Proper Flooring For Photo Studio

Discussion in 'Photography Beginners' Forum' started by brianwmartin, Jul 29, 2019.

  1. brianwmartin

    brianwmartin TPF Noob!

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    Greetings!

    I am looking for suggestions for proper flooring for a photo studio. A little background:

    We are building a photo studio at work where we need to photograph small to large power equipment from time to time (engines, tillers, log splitters, etc.). The company is expanding into a new space.

    The floor in the new space is currently concrete. There are a few different mismatched colors of concrete/stain and the room was once two rooms. Therefore, a wall was removed and it has left parts of the concrete a little uneven.

    So my initial thoughts have been to paint the floor white with a masonry sealer. Much of the equipment being wheeled in will be dirty so I would like something that can be cleaned/swabbed easily. The VP thought that a concrete floor painted white would too easily be nicked up and suggested some type of tile or something but I feel that because of the uneven flooring and the heavy equipment that would not really be practical.

    Questions:

    1.) Is white a proper color for a photo studio floor? Or would something else work better?

    2.) Does anyone have other alternatives for durable, easily maintainable, properly colored flooring for something like this?

    Image of the space as it looks currently: [​IMG] snip1

    Thanks in advance!
    Brian


     
  2. tirediron

    tirediron Watch the Birdy! Staff Member Supporting Member

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    There are a number of high-end epoxy coatings meant specifically for industrially flooring. These can be done in almost any colour you want. Ideally, I would suggest having a professional company come in and do this. They will level the floor and leave a finish that is virtually bullet-proof. When it comes to colour, my choice would be a medium grey.
     
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  3. brianwmartin

    brianwmartin TPF Noob!

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    Hello!

    I guess I should have also mentioned that the VP doesn't want to spend a ton of money. I did look into some epoxy options as well. They are not interested in hiring the job out. They want something that the warehouse staff can do. If it were up to me I would spend the money to get the job done right. Unfortunately, I have been overruled.

    You said your choice for color would be a medium grey rather than white. What is your reasoning behind this?

    Thank you!
    Brian
     
  4. Original katomi

    Original katomi TPF Supporters Supporting Member

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    I too would have said a grey. Reason being we use a grey card to get correct WB . Without testing it’s poss that a white floor would bias your WB. Nothing to prove my theory other than we use grey cards to get WB correct.
    You could go down the route of having the company logo painted on the floor so that every shot has....your logo.... in the pic. Have you thought about theamed backgrounds, eg woodland shot for the log spliters
     
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  5. smoke665

    smoke665 TPF Supporters Supporting Member

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  6. Original katomi

    Original katomi TPF Supporters Supporting Member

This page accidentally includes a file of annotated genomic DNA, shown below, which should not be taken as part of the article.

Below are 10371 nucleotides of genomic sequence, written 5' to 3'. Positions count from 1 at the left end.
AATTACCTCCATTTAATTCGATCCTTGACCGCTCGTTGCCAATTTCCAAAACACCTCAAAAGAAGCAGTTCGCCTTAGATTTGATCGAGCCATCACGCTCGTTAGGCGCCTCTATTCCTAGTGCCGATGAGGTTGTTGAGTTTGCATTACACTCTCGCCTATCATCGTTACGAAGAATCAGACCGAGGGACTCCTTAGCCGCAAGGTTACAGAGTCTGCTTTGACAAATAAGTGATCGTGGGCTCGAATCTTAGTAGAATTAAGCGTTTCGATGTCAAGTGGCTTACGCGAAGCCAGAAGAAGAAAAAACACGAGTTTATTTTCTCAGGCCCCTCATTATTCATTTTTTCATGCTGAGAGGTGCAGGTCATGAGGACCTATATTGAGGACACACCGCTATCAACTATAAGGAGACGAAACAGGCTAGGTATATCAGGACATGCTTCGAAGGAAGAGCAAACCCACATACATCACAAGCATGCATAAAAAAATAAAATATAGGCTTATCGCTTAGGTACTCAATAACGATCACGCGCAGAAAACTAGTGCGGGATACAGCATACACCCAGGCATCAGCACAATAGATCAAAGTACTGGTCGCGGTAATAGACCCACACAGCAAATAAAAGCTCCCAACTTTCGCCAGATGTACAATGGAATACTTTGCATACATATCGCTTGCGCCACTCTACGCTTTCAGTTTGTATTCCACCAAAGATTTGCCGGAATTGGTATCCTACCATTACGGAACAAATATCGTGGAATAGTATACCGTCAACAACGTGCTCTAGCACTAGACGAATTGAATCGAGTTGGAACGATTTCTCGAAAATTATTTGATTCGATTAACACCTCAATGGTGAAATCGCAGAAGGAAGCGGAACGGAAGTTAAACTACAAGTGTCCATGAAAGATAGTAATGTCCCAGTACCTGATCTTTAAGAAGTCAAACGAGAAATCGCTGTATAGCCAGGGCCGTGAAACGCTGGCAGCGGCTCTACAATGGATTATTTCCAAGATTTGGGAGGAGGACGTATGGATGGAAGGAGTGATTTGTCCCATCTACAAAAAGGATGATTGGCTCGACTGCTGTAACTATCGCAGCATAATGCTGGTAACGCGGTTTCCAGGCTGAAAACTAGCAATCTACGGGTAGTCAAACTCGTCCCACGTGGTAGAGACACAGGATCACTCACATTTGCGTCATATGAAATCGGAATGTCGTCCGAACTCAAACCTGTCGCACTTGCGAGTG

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    Just looked at what Smoke suggested. Looks good you could even have extra piece to put under items that are going to cause the most damage
     
  7. tirediron

    tirediron Watch the Birdy! Staff Member Supporting Member

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    Kind of... sort of. Just as not all whites are white, not all grey is grey. While I'm sure you could get a custom tint that would be 18% middle grey, it's likely not the default. The reasons I suggest grey are (1) It's a neutral colour that will reflect, but not such that it's an exposure issue; (2) if it appears in the image, it will be darker than the subject, meaning it will not pull the eye away from subject as a white floor would; (3) minor scuffs and stains will not be noticed; and (4) if you need to, you can easily change the colour of it with lights & gels.
     
  8. Strodav

    Strodav TPF Supporters Supporting Member

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    Highly recommend a smooth floor, i.e. no grout or deep texture, to slide or roll equipment around with a neutral color like grey. Your pic looks like concrete, which can be coated with a darker color. Paint the walls grey like with ~18% Neutral Gray Interior Wall Paint - Image Quality Testing Accessories . Big box store paint may look grey, but it's probably not. Avoid glossy surfaces. The doors look like they have glass, which your are going to want to cover. Make sure you've got plenty of wall outlets and they are where you want them. Ceiling lights are a big controversy. I hate florescent lights, which cast a green color on everything, like the ones in your pic. You would probably always turn them off during a shoot. If it's possible go with dimmable LEDs at D5000 and a white ceiling. Your pic shows a tile ceiling, so you should be able to change the lighting fixtures.
     
    Last edited: Jul 29, 2019
  9. dennyr

    dennyr TPF Noob!

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    Clean it real well and apply a Light Gray or Dark Off-White, water borne floor paint
    To properly prep the floor, and then lay any kind of "real" flooring is going to be EXPENSIVE.
    It is super easy to (as time goes by) to repaint a section of floor....especially if you do it at the end of the day and let it dry for several hours before using again.
    Good Luck
     

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